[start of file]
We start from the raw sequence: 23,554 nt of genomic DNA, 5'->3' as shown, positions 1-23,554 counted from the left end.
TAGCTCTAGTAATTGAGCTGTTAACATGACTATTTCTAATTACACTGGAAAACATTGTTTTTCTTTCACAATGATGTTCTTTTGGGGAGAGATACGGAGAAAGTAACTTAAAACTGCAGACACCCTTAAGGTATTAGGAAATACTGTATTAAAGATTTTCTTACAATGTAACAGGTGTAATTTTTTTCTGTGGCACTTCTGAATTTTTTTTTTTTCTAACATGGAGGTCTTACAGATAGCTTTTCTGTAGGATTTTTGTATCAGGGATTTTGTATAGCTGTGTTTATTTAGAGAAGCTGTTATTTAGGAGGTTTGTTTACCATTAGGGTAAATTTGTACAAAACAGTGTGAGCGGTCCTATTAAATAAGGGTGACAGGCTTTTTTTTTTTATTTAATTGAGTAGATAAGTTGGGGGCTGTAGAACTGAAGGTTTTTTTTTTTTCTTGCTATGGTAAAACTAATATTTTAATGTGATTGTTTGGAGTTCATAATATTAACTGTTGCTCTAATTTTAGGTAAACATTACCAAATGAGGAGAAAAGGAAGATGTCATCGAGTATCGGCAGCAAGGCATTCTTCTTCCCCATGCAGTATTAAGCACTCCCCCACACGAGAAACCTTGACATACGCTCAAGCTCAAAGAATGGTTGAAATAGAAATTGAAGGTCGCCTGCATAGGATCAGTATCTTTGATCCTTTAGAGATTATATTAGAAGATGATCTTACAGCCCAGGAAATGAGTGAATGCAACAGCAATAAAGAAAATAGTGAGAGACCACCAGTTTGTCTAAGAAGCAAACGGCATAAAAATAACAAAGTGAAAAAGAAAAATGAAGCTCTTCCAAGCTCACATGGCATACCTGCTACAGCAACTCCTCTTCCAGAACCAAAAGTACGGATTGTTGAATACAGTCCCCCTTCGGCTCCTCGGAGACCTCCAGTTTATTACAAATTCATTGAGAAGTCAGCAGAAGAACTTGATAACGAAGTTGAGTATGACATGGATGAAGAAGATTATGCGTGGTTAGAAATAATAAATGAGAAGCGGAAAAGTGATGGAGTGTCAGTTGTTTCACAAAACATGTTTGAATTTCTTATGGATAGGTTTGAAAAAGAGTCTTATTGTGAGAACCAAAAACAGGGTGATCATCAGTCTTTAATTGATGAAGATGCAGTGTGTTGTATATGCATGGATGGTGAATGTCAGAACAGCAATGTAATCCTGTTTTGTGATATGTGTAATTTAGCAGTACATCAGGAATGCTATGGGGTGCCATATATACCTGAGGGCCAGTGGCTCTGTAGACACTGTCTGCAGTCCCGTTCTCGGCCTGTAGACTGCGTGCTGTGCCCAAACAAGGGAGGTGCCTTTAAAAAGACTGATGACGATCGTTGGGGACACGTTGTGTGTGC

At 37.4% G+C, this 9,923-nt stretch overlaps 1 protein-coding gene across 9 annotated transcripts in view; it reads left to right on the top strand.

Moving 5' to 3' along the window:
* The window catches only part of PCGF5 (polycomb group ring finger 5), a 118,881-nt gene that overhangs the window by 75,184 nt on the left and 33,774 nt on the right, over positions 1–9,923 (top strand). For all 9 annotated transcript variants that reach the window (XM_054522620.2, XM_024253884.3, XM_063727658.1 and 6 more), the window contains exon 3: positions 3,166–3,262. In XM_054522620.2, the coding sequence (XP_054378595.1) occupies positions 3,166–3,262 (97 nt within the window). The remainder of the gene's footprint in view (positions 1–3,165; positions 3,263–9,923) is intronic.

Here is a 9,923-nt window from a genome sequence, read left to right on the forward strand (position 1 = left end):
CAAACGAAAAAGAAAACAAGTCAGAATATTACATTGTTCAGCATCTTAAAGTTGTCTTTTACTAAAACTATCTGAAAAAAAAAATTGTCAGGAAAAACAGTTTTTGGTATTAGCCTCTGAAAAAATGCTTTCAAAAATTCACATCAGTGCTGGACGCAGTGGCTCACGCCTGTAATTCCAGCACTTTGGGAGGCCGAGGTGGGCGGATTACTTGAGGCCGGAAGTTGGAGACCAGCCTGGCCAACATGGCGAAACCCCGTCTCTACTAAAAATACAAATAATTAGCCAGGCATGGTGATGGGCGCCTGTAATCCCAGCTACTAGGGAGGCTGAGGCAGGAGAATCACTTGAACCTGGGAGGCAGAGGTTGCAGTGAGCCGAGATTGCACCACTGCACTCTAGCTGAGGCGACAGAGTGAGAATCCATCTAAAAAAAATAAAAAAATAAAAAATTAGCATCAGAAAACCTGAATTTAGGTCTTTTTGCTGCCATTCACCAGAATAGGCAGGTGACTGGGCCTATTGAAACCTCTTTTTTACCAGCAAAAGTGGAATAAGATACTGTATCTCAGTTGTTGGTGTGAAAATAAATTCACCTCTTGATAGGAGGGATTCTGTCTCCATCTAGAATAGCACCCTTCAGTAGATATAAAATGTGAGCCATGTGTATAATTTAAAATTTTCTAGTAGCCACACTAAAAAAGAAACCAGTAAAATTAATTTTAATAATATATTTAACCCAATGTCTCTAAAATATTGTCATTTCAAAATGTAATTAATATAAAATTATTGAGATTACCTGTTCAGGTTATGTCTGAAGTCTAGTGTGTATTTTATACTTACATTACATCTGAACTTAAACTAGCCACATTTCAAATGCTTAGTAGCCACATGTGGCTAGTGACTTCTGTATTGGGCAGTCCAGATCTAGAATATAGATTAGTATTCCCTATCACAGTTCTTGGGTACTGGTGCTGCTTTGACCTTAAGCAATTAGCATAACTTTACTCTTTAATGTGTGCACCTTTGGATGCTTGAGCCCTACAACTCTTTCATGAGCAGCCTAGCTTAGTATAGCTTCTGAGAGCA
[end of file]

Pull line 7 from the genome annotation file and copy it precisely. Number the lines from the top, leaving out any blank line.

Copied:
CAAACGAAAAAGAAAACAAGTCAGAATATTACATTGTTCAGCATCTTAAAGTTGTCTTTTACTAAAACTATCTGAAAAAAAAAATTGTCAGGAAAAACAGTTTTTGGTATTAGCCTCTGAAAAAATGCTTTCAAAAATTCACATCAGTGCTGGACGCAGTGGCTCACGCCTGTAATTCCAGCACTTTGGGAGGCCGAGGTGGGCGGATTACTTGAGGCCGGAAGTTGGAGACCAGCCTGGCCAACATGGCGAAACCCCGTCTCTACTAAAAATACAAATAATTAGCCAGGCATGGTGATGGGCGCCTGTAATCCCAGCTACTAGGGAGGCTGAGGCAGGAGAATCACTTGAACCTGGGAGGCAGAGGTTGCAGTGAGCCGAGATTGCACCACTGCACTCTAGCTGAGGCGACAGAGTGAGAATCCATCTAAAAAAAATAAAAAAATAAAAAATTAGCATCAGAAAACCTGAATTTAGGTCTTTTTGCTGCCATTCACCAGAATAGGCAGGTGACTGGGCCTATTGAAACCTCTTTTTTACCAGCAAAAGTGGAATAAGATACTGTATCTCAGTTGTTGGTGTGAAAATAAATTCACCTCTTGATAGGAGGGATTCTGTCTCCATCTAGAATAGCACCCTTCAGTAGATATAAAATGTGAGCCATGTGTATAATTTAAAATTTTCTAGTAGCCACACTAAAAAAGAAACCAGTAAAATTAATTTTAATAATATATTTAACCCAATGTCTCTAAAATATTGTCATTTCAAAATGTAATTAATATAAAATTATTGAGATTACCTGTTCAGGTTATGTCTGAAGTCTAGTGTGTATTTTATACTTACATTACATCTGAACTTAAACTAGCCACATTTCAAATGCTTAGTAGCCACATGTGGCTAGTGACTTCTGTATTGGGCAGTCCAGATCTAGAATATAGATTAGTATTCCCTATCACAGTTCTTGGGTACTGGTGCTGCTTTGACCTTAAGCAATTAGCATAACTTTACTCTTTAATGTGTGCACCTTTGGATGCTTGAGCCCTACAACTCTTTCATGAGCAGCCTAGCTTAGTATAGCTTCTGAGAGCA